Doncaster murder accused begged for help

Hannah Bonsar   BY COURT ARTIST JULIA QUENZLER

Hannah Bonsar BY COURT ARTIST JULIA QUENZLER

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A WOMAN accused of murdering a teenager in a Doncaster park had turned up at hospital begging to be admitted just weeks before the incident, a court heard.

Sheffield Crown Court heard Hannah Bonser, who is accused of stabbing 13-year-old Casey Kearney to death on Valentine’s Day, had told medics she believed she was a danger to others.

Jurors were told Bonser, aged 26, arrived at Doncaster Royal Infirmary with a bag of belongings on Sunday, January 8, just five weeks before the Elmfield Park attack took place.

Graham Reeds QC, prosecuting, said: “She was saying she needed to be locked up, because she had the potential to harm others.”

Dr Alexander Shubsachs, the defence’s psychiatric expert, said he believed she had paranoid schizophrenia, meaning she was suffering from diminished responsibility at the time of the attack.

Dr Shubsachs said: “Hannah was almost pleading to be admitted to hospital and appeared to be desperate for some support.

“I believe she was looking for support because she felt unwell and was worried about what she might do.”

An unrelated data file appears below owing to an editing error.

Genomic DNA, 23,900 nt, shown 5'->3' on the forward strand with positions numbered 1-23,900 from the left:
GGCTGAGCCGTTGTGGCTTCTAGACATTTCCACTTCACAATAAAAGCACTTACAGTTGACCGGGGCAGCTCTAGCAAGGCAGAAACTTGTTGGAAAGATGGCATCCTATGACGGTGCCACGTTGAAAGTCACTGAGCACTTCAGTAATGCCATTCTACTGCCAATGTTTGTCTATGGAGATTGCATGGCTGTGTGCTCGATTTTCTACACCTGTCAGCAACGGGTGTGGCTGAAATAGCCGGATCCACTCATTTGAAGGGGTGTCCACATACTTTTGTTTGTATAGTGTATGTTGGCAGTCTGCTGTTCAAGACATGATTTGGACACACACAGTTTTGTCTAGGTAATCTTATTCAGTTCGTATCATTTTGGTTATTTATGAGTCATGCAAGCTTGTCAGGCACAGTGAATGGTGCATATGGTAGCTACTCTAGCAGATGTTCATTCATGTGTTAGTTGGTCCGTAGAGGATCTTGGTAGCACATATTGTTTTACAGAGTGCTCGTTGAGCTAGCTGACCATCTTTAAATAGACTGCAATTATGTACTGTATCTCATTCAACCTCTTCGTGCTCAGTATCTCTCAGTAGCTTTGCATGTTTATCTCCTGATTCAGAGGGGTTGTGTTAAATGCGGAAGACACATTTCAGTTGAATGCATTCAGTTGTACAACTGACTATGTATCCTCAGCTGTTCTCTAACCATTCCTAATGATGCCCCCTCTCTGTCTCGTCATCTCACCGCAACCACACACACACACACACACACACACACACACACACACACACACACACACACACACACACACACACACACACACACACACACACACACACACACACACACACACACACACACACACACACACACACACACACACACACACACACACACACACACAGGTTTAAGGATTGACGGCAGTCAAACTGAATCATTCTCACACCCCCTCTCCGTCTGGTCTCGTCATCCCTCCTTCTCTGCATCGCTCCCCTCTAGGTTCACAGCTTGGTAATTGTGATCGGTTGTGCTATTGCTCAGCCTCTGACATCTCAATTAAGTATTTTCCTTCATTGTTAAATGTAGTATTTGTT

Both Mr Reeds and Dr Shubsachs agreed the Doncaster town centre CCTV footage of Bonser from the day of Casey’s murder showed a woman going about her business in a ‘normal’ fashion.

The court heard Bonser had been a frequent visitor to the accident and emergency department at Doncaster Royal Infirmary from the age of 16.

On several occasions she had sought treatment for mental health issues, self-harm issues and substance abuse.

She had received anti-psychosis medication in the past, but was taking anti-depressants prescribed by her GP when Casey was killed.

During cross examination, Mr Reeds argued that, despite having been in regular contact with mental health services for more than a decade, Bonser had never received a formal diagnosis of paranoid schizophrenia.

Bonser, who wept silently in the dock during proceedings yesterday, has claimed to have no recollection of the events of February 14, other than screams and voices in her head.

Mr Reeds said: “We know from her medical records she was fairly used to seeing psychiatrists.

“She speaks of hearing voices, a symptom of paranoid schizophrenia.

“She was a woman who appeared to have presented herself at Doncaster accident and emergency when something was wrong.

“She says she cannot remember anything about the incident but how does that comply with her telling people at Rethink what she had done?”

Dr Shubsachs said: “The reason she cannot remember now might be that she doesn’t want to talk about it.”

Casey, from Rossington, died in hospital following the attack.

Bonser denies murder. The trial continues.

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